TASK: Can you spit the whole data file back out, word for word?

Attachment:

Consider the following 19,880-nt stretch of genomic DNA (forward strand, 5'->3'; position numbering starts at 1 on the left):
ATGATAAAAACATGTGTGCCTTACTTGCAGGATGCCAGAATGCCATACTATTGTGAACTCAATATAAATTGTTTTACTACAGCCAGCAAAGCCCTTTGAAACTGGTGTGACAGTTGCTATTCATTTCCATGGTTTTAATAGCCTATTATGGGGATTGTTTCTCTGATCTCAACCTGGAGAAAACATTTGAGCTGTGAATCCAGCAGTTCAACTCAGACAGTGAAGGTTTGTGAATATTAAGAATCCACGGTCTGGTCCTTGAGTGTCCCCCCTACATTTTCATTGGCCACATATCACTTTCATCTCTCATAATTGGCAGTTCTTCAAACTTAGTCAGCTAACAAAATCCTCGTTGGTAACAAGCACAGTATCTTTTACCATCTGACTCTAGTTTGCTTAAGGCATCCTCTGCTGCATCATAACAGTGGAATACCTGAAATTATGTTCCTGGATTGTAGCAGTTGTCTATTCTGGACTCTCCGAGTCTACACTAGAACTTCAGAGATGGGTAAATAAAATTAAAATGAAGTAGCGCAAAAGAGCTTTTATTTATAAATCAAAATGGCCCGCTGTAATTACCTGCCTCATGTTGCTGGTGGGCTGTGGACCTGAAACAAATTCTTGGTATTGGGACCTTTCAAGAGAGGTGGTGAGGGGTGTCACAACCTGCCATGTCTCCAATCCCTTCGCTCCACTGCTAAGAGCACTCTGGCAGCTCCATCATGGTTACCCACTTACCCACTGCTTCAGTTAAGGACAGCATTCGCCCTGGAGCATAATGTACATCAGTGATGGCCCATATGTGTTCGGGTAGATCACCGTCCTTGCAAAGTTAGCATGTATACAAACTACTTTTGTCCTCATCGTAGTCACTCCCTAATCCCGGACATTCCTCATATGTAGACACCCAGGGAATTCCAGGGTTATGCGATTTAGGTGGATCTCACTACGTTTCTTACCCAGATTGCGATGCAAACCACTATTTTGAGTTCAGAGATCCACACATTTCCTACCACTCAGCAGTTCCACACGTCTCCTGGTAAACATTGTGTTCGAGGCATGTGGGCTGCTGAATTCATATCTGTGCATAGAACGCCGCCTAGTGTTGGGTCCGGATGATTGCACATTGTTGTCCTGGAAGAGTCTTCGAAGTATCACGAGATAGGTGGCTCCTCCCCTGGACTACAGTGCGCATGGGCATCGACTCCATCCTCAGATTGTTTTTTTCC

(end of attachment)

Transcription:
Consider the following 19,880-nt stretch of genomic DNA (forward strand, 5'->3'; position numbering starts at 1 on the left):
ATGATAAAAACATGTGTGCCTTACTTGCAGGATGCCAGAATGCCATACTATTGTGAACTCAATATAAATTGTTTTACTACAGCCAGCAAAGCCCTTTGAAACTGGTGTGACAGTTGCTATTCATTTCCATGGTTTTAATAGCCTATTATGGGGATTGTTTCTCTGATCTCAACCTGGAGAAAACATTTGAGCTGTGAATCCAGCAGTTCAACTCAGACAGTGAAGGTTTGTGAATATTAAGAATCCACGGTCTGGTCCTTGAGTGTCCCCCCTACATTTTCATTGGCCACATATCACTTTCATCTCTCATAATTGGCAGTTCTTCAAACTTAGTCAGCTAACAAAATCCTCGTTGGTAACAAGCACAGTATCTTTTACCATCTGACTCTAGTTTGCTTAAGGCATCCTCTGCTGCATCATAACAGTGGAATACCTGAAATTATGTTCCTGGATTGTAGCAGTTGTCTATTCTGGACTCTCCGAGTCTACACTAGAACTTCAGAGATGGGTAAATAAAATTAAAATGAAGTAGCGCAAAAGAGCTTTTATTTATAAATCAAAATGGCCCGCTGTAATTACCTGCCTCATGTTGCTGGTGGGCTGTGGACCTGAAACAAATTCTTGGTATTGGGACCTTTCAAGAGAGGTGGTGAGGGGTGTCACAACCTGCCATGTCTCCAATCCCTTCGCTCCACTGCTAAGAGCACTCTGGCAGCTCCATCATGGTTACCCACTTACCCACTGCTTCAGTTAAGGACAGCATTCGCCCTGGAGCATAATGTACATCAGTGATGGCCCATATGTGTTCGGGTAGATCACCGTCCTTGCAAAGTTAGCATGTATACAAACTACTTTTGTCCTCATCGTAGTCACTCCCTAATCCCGGACATTCCTCATATGTAGACACCCAGGGAATTCCAGGGTTATGCGATTTAGGTGGATCTCACTACGTTTCTTACCCAGATTGCGATGCAAACCACTATTTTGAGTTCAGAGATCCACACATTTCCTACCACTCAGCAGTTCCACACGTCTCCTGGTAAACATTGTGTTCGAGGCATGTGGGCTGCTGAATTCATATCTGTGCATAGAACGCCGCCTAGTGTTGGGTCCGGATGATTGCACATTGTTGTCCTGGAAGAGTCTTCGAAGTATCACGAGATAGGTGGCTCCTCCCCTGGACTACAGTGCGCATGGGCATCGACTCCATCCTCAGATTGTTTTTTTCC